In this example, there are employed contact probes each having a spring and a plunger contained in a metal pipe, one end of the plunger being adapted to be projected to the exterior by the spring and contracted when pushed. The respective electrode terminals are connected by contact probes 63 for RF signals, a contact probe 64 for power supply, and a contact probe 65 for grounding which are contained in a metal block 61 for preventing them from being affected by noises. Each of the contact probes 63 for RF signals is formed in a coaxial structure, using the contact probe as a core conductor and using an inner wall of a through hole in the metal block 61 as an outer conductor, especially for preventing intrusion of noises. In this example, the contact probe is so constructed that a hollow space is formed between the inner conductor (the RF contact probe 63) and the outer conductor (the inner wall of the through hole in the metal block 61) of the coaxial structure so as to obtain a smaller diameter of the contact probe in order to cope with the narrow pitch. For this reason, insulating O-rings 69 are fitted to the contact probe 63 for RF signal, as shown in a partially enlarged view of FIG. 8B, so that the contact probe 63 for RF signal can be held in the hollow space.

Meanwhile, the contact probe 65 for grounding is inserted into the metal block 61 with a ground socket 65 a being interposed, thereby to avoid deformation and to obtain favorable contact with the metal block 61. On the other hand, the contact probe 64 for power supply is inserted into the metal block 61 with an insulating tube 64 a being interposed so as not to come into contact with the metal block 61. In FIG. 8A, denoted by numeral 67 is a coaxial cable, and 68 is a plate for retaining the metal pipes which form outer shells of the contact probes. Also in the case of an IC socket for inspecting the IC, the structure around the contact probe is almost the same, though it has a different outer shape.

As described above, it is possible to reduce a diameter of each through hole, in a case where a metal block is employed and a coaxial structure is formed by making a hollow space between the inner wall of the metal block as an outer conductor and a probe for RF signal as an inner conductor. This enables the whole unit can be made small, and it is possible to inspect even the device in which the electrode terminals are provided at a narrower pitch, while regulating the impedance. However, it is necessary to form through holes in the metal block 61 formed of metal such as brass or aluminum at a pitch of about 0.4 to 1 mm, requiring high manufacturing accuracy of about 10 μm. Under the circumstances, there is a problem that it is difficult to substitute the metal block with a die-casting product, and even though it is substituted with the die-casting product, the through holes must be respectively produced by cutting works, which will lead to enormous increase of production cost.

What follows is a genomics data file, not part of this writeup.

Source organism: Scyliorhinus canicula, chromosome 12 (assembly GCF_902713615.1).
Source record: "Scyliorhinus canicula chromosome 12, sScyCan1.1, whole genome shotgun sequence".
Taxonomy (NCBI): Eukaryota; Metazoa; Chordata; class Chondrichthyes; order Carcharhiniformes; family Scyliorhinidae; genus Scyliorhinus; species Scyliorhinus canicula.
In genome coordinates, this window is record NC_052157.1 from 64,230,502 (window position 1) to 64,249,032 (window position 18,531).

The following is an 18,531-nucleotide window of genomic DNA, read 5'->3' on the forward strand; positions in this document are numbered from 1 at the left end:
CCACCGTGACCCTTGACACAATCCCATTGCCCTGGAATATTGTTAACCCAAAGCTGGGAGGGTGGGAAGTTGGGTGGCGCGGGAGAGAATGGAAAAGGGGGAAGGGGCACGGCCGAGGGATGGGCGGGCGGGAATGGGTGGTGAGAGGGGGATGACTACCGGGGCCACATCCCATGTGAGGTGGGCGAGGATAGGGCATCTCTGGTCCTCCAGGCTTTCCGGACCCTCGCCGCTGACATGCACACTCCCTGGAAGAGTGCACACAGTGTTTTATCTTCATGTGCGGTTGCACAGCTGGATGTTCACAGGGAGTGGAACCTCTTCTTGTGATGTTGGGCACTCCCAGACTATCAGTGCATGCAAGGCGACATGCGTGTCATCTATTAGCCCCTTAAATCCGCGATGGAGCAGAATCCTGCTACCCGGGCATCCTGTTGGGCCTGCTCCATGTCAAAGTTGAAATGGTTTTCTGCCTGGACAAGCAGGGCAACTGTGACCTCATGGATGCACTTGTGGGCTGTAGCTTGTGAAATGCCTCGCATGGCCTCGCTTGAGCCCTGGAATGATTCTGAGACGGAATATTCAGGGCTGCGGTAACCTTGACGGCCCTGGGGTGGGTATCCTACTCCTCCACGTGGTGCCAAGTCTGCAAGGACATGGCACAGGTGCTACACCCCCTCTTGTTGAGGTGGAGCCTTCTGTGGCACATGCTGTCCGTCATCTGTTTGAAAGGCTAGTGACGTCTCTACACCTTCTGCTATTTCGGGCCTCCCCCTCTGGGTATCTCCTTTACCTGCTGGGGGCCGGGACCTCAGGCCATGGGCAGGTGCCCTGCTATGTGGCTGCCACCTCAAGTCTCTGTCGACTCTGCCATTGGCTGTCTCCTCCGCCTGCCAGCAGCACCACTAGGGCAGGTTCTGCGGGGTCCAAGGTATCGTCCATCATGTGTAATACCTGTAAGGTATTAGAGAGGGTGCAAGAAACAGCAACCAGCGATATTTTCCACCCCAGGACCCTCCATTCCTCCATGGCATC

Additionally, the probe for power supply must be isolated from the metal block. In a case where an interval between the contact probes is so set as to have a narrow pitch less than 0.5 mm, for example, a diameter of the probe for power supply must be inevitably smaller in order to cover the contact probe for power supply with an insulating tube. Therefore, there are such problems that cost for inserting the insulating tube will increase, and that contact resistance will increase in the probe for power supply.

SUMMARY

It is therefore one advantageous aspect of the invention to easily provide, at a low cost, an inspection unit for a high-frequency and high-speed device which can regulate high-frequency impedance while preventing intrusion of exterior noises as in a unit employing a metal block, and can use a probe for RF signal having a coaxial structure even in a case where contact probes (electrode terminals) are arranged at a narrow pitch.

It is also one advantageous aspect of the invention to provide an inspection unit for a high-frequency and high-speed device in which an inner wall of a through hole for a probe which needs not to be shielded, such as a probe for power supply, is not formed as a metal wall, whereby cost for covering a probe for power supply with an insulating tube can be reduced, and a diameter of the probe for power supply can be made as large as possible.

According to one aspect of the invention, there is provided an inspection unit, comprising:

an insulative block, having a first face adapted to oppose a board on which an inspection circuit is arranged and a second face adapted to oppose a device to be inspected, the insulative block being formed with first through holes each of which communicates the first face and the second face;

a conductive first plating layer, formed on the first face, the second face, and an inner face of at least one of the first through holes; and

a plurality of contact probes, each of which comprises a conductive tubular body held in an associated one of the first through holes and a plunger which is retractably projected from one end of the tubular body and is adapted to come in contact with a terminal of the device.